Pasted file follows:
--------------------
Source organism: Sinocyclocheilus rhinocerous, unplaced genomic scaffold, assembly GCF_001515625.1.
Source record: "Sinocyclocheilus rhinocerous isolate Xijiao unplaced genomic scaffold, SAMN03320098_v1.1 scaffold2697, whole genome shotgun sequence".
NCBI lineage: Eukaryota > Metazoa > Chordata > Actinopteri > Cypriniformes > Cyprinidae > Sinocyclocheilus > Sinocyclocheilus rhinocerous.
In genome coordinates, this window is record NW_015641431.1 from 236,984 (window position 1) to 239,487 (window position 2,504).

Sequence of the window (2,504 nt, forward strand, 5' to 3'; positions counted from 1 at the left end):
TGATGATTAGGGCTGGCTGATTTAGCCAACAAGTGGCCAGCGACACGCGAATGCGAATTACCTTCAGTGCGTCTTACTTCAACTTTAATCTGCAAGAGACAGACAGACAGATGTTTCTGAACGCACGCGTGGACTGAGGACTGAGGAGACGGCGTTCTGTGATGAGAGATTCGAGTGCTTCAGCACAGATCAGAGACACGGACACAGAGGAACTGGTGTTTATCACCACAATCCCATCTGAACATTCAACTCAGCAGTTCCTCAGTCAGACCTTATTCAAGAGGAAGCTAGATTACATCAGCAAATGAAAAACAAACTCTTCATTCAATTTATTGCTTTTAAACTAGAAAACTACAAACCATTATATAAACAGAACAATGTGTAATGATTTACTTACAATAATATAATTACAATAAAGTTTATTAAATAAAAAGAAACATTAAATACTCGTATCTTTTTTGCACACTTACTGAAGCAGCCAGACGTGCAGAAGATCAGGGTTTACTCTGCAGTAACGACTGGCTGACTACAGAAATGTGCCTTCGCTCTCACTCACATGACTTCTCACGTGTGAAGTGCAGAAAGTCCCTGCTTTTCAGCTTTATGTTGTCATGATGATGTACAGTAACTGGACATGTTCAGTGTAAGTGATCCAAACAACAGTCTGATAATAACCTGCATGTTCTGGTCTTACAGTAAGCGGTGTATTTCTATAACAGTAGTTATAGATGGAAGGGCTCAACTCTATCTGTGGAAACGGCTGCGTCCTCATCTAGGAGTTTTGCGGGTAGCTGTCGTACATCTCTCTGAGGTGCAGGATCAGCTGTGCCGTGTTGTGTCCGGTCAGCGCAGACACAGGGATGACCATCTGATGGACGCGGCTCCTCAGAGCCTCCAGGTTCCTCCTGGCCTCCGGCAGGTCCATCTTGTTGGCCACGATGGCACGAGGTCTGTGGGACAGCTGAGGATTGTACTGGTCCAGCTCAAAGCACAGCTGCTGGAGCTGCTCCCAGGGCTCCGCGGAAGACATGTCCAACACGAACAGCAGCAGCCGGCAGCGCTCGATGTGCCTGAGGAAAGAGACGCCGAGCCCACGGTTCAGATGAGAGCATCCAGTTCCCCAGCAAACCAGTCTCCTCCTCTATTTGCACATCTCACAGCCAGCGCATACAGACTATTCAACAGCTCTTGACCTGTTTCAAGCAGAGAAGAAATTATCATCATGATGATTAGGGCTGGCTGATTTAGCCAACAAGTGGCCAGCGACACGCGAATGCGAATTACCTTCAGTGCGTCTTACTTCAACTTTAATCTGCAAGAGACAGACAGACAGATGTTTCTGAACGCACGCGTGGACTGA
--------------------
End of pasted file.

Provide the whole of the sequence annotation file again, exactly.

Source organism: Sinocyclocheilus rhinocerous, unplaced genomic scaffold, assembly GCF_001515625.1.
Source record: "Sinocyclocheilus rhinocerous isolate Xijiao unplaced genomic scaffold, SAMN03320098_v1.1 scaffold2697, whole genome shotgun sequence".
NCBI lineage: Eukaryota > Metazoa > Chordata > Actinopteri > Cypriniformes > Cyprinidae > Sinocyclocheilus > Sinocyclocheilus rhinocerous.
In genome coordinates, this window is record NW_015641431.1 from 236,984 (window position 1) to 239,487 (window position 2,504).

Sequence of the window (2,504 nt, forward strand, 5' to 3'; positions counted from 1 at the left end):
TGATGATTAGGGCTGGCTGATTTAGCCAACAAGTGGCCAGCGACACGCGAATGCGAATTACCTTCAGTGCGTCTTACTTCAACTTTAATCTGCAAGAGACAGACAGACAGATGTTTCTGAACGCACGCGTGGACTGAGGACTGAGGAGACGGCGTTCTGTGATGAGAGATTCGAGTGCTTCAGCACAGATCAGAGACACGGACACAGAGGAACTGGTGTTTATCACCACAATCCCATCTGAACATTCAACTCAGCAGTTCCTCAGTCAGACCTTATTCAAGAGGAAGCTAGATTACATCAGCAAATGAAAAACAAACTCTTCATTCAATTTATTGCTTTTAAACTAGAAAACTACAAACCATTATATAAACAGAACAATGTGTAATGATTTACTTACAATAATATAATTACAATAAAGTTTATTAAATAAAAAGAAACATTAAATACTCGTATCTTTTTTGCACACTTACTGAAGCAGCCAGACGTGCAGAAGATCAGGGTTTACTCTGCAGTAACGACTGGCTGACTACAGAAATGTGCCTTCGCTCTCACTCACATGACTTCTCACGTGTGAAGTGCAGAAAGTCCCTGCTTTTCAGCTTTATGTTGTCATGATGATGTACAGTAACTGGACATGTTCAGTGTAAGTGATCCAAACAACAGTCTGATAATAACCTGCATGTTCTGGTCTTACAGTAAGCGGTGTATTTCTATAACAGTAGTTATAGATGGAAGGGCTCAACTCTATCTGTGGAAACGGCTGCGTCCTCATCTAGGAGTTTTGCGGGTAGCTGTCGTACATCTCTCTGAGGTGCAGGATCAGCTGTGCCGTGTTGTGTCCGGTCAGCGCAGACACAGGGATGACCATCTGATGGACGCGGCTCCTCAGAGCCTCCAGGTTCCTCCTGGCCTCCGGCAGGTCCATCTTGTTGGCCACGATGGCACGAGGTCTGTGGGACAGCTGAGGATTGTACTGGTCCAGCTCAAAGCACAGCTGCTGGAGCTGCTCCCAGGGCTCCGCGGAAGACATGTCCAACACGAACAGCAGCAGCCGGCAGCGCTCGATGTGCCTGAGGAAAGAGACGCCGAGCCCACGGTTCAGATGAGAGCATCCAGTTCCCCAGCAAACCAGTCTCCTCCTCTATTTGCACATCTCACAGCCAGCGCATACAGACTATTCAACAGCTCTTGACCTGTTTCAAGCAGAGAAGAAATTATCATCATGATGATTAGGGCTGGCTGATTTAGCCAACAAGTGGCCAGCGACACGCGAATGCGAATTACCTTCAGTGCGTCTTACTTCAACTTTAATCTGCAAGAGACAGACAGACAGATGTTTCTGAACGCACGCGTGGACTGA